26 June 2017

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GST from SMEs' Perspective

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In the budget speech Hon. Finance Minister said on Goods and Services Tax (GST), ''we have been focusing on generating a wide consensus on its design. In November, 2009 the Empowered Committee of the State Finance Ministers placed the first discussion paper on GST in the public domain. The Thirteenth Finance Commission has also made a number of significant recommendations relating to GST, which will contribute to the ongoing discussions. We are actively engaged with the Empowered Committee to finalise the structure of GST as well as the modalities of its expeditious implementation. It will be my earnest endeavor to introduce GST along in April, 2011”.

It is a high time to discuss and look at GST from SMEs prospective, SMEs that contribute 8 per cent of the India’s GDP, 45 per cent of the manufactured output and 40 per cent of our exports.

GST, can be a fruitful effort to bring most of the existing indirect taxes such as, at the Centre including excise and service tax and at the states including VAT and other taxes (in total 14 taxes), under one umbrella to make the compliance simpler. It would be an effort to simplified tax structure that would be beneficial for SMEs and all tax payers. GST will reduce the complicated paper work resulting fewer hassles with the tax payment, which assures saving in cost.

GST, a uniform tax system, across the states will eliminate the cascading effects of multiple layers of taxation system.  But there can be some few exceptions here and there. Exempted commodities under GST cannot be claimed on the GST paid for purchasing the raw material in this respect or GST paid on services used for providing such goods and services. But GST levied on zero rated and export goods would be refunded.

Still there are few commodities kept out of the preview of GST and these will continue to attract CST, would mean more taxation for companies dealing with such products. Considering that there are many SMEs that deal with such commodities, continuation of CST will hurt them the most. Products that do not fall under GST include alcohol, crude oil, aviation turbine fuel and high-speed diesel etc. Companies engaged in inter-state sales of these goods will continue to attract CST. SMEs are of the hope that by introduction of GST will abolish the CST in total, aiming relief and reduction in taxes so that they will be able to get bigger slice of profit with lesser complication in tax payments, will be get hit by these exceptions.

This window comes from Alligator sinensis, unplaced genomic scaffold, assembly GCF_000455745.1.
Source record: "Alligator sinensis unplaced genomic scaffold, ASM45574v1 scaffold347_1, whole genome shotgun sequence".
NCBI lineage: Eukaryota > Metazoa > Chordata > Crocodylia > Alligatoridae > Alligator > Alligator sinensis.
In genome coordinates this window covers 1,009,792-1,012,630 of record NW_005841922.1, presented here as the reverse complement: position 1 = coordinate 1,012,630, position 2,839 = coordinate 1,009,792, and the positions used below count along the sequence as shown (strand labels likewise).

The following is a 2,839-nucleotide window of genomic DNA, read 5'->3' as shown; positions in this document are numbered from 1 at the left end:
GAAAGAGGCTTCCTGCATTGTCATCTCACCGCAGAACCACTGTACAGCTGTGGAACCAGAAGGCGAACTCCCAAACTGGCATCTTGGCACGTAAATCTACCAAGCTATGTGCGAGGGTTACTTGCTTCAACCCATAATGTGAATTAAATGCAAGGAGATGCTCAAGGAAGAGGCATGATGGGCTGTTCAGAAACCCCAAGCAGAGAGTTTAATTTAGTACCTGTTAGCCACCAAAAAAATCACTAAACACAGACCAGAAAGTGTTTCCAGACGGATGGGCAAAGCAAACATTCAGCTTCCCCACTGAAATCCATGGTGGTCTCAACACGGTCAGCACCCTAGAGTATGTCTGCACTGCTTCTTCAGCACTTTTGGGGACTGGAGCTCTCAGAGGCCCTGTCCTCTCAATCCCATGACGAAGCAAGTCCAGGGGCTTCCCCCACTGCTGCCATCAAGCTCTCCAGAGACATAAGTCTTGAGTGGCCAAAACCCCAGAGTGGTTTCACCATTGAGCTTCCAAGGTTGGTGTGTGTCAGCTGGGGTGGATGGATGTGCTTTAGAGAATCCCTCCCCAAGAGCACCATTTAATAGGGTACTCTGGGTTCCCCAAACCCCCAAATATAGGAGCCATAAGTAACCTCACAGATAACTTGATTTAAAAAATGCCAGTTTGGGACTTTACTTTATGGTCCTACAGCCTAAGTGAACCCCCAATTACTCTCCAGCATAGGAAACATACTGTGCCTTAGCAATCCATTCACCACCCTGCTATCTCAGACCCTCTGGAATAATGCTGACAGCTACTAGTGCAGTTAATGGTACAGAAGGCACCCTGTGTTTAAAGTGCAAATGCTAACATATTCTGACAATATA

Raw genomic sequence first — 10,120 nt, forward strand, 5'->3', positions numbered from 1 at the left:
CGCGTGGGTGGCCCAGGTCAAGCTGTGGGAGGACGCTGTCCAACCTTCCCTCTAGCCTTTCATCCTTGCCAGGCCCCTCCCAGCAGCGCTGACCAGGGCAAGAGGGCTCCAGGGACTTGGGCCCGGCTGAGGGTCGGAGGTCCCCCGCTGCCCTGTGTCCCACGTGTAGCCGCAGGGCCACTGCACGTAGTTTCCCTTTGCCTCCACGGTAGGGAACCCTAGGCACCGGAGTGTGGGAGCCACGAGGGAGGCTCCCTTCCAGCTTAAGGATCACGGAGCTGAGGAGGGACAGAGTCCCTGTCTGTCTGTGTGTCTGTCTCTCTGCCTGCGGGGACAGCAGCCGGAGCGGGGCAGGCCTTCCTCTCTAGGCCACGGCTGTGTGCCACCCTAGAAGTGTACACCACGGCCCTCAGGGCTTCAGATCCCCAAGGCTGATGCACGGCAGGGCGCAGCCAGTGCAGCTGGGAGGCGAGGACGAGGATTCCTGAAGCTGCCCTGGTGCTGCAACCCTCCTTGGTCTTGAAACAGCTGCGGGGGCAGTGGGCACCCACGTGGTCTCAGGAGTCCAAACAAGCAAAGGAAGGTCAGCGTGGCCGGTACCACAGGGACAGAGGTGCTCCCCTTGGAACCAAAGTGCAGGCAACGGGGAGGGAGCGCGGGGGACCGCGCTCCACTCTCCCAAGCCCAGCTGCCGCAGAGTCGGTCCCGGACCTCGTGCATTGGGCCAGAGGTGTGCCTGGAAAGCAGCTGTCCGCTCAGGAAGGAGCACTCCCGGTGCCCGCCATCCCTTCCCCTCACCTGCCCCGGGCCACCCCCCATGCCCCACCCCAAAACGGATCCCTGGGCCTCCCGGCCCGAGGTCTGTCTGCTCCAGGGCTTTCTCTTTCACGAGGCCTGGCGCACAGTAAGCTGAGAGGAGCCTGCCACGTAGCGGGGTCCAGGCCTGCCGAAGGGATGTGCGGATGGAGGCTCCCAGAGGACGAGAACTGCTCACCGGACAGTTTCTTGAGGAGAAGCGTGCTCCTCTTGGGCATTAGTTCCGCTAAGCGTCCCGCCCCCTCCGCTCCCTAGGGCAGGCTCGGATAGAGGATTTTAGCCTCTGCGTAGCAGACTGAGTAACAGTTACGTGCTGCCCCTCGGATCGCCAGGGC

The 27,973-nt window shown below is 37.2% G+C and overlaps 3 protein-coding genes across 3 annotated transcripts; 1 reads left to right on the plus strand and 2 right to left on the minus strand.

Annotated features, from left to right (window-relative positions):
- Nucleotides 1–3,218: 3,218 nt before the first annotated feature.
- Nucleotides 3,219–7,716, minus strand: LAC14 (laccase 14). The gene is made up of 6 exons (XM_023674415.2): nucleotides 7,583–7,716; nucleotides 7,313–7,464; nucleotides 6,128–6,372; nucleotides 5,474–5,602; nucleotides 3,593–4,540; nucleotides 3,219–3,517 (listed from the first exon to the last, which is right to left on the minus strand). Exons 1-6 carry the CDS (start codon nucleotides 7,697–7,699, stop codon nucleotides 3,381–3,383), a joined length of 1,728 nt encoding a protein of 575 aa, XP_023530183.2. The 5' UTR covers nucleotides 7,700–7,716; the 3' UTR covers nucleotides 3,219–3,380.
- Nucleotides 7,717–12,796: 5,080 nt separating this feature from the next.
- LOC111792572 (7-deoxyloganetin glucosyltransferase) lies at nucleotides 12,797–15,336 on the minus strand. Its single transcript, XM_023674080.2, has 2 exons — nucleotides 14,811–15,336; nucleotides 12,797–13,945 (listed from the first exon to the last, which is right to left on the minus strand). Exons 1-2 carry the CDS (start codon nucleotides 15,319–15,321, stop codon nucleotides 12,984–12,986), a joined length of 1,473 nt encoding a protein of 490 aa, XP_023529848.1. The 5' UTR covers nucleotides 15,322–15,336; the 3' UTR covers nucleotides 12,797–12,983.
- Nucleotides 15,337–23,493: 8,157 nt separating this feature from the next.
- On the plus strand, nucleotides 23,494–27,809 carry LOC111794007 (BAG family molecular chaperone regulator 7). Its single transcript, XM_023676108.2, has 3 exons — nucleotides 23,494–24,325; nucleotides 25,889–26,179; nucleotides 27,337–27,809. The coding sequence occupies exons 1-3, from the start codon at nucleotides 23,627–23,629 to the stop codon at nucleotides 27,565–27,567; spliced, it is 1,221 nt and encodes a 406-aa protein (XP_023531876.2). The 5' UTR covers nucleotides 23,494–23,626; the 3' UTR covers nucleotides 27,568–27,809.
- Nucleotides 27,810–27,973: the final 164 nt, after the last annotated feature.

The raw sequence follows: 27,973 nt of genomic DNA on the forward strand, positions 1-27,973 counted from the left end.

GST is proposed to be a comprehensive indirect tax levy on manufacture, sale and consumption of goods as well as services at a national level. Integration of goods and services taxation would give India a world class tax system and also improve tax collections. It would end the long standing distortions of differential treatments of manufacturing and service sector.

There would be two system one id for Inter State sale that will be Call Central GST(CGST) and second is State GST(SGST),Central Taxes would, to begin with, subsumed under GST are:

(i) Central Excise Duty
(ii) Additional Excise Duties
(iii) The Excise Duty levied under the Medicinal and Toiletries Preparation Act
(iv) Service Tax
(v) Additional Customs Duty, commonly known as Countervailing Duty (CVD)
(vi) Special Additional Duty of Customs - 4% (SAD)
(vii) Surcharges, and
(viii) Cesses.

State taxes and levies would be, to begin with, subsumed under GST:

(i) VAT / Sales tax
(ii) Entertainment tax (unless it is levied by the local bodies).
(iii) Luxury tax
(iv) Taxes on lottery, betting and gambling.
(v) State Cesses and Surcharges in so far as they relate to supply of goods and services.
(vi) Entry tax

Introduction of GST will ensure that classification disputes are obviated that would be a big relief to SMEs, which are otherwise at the receiving end. An expansion of the list of levies to be subsumed in GST, particularly the octroi and entry taxes — a cause of enormous problems for SMEs, would have positive fallout on SMEs. Conceptually SMEs interest lie, by and large, at a more transparent and an efficient GST regime.

As the first step towards introducing GST is to progressively converge the service tax rate and the CENVAT rate and at the central level, beginning has been made by converging widely varying tax rates and extending input tax credit to convert excise duties into a CENVAT.

GST regime would be in the best interest of SMEs because it is rational, transparent and non-discretionary. So long the tax regime is based on solid conceptual ground; minor adjustments could be made to let it roll out by taking the states on board.

Conclusion

The delay in the introduction of the GST regime has come as a disappointment for SMEs. Let us hope that there will not be much of a hassle with the tax procedure once the GST regime comes into effect.

Introduction of any tax or law is important, besides its implication and awareness about the cost and benefits thereof is more important. Taxpayers should have the full knowledge and awareness like what benefit will they be going to get with compliance. The new system should be made self explanatory. This I believe is the actual challenge for all the bodies working for GST.

Vandana Goel, FCA, M Com is a Management and Corporate Tax Consultant and can be reached at This e-mail address is being protected from spambots. You need JavaScript enabled to view it

Last Updated ( Monday, 05 July 2010 16:48 )  

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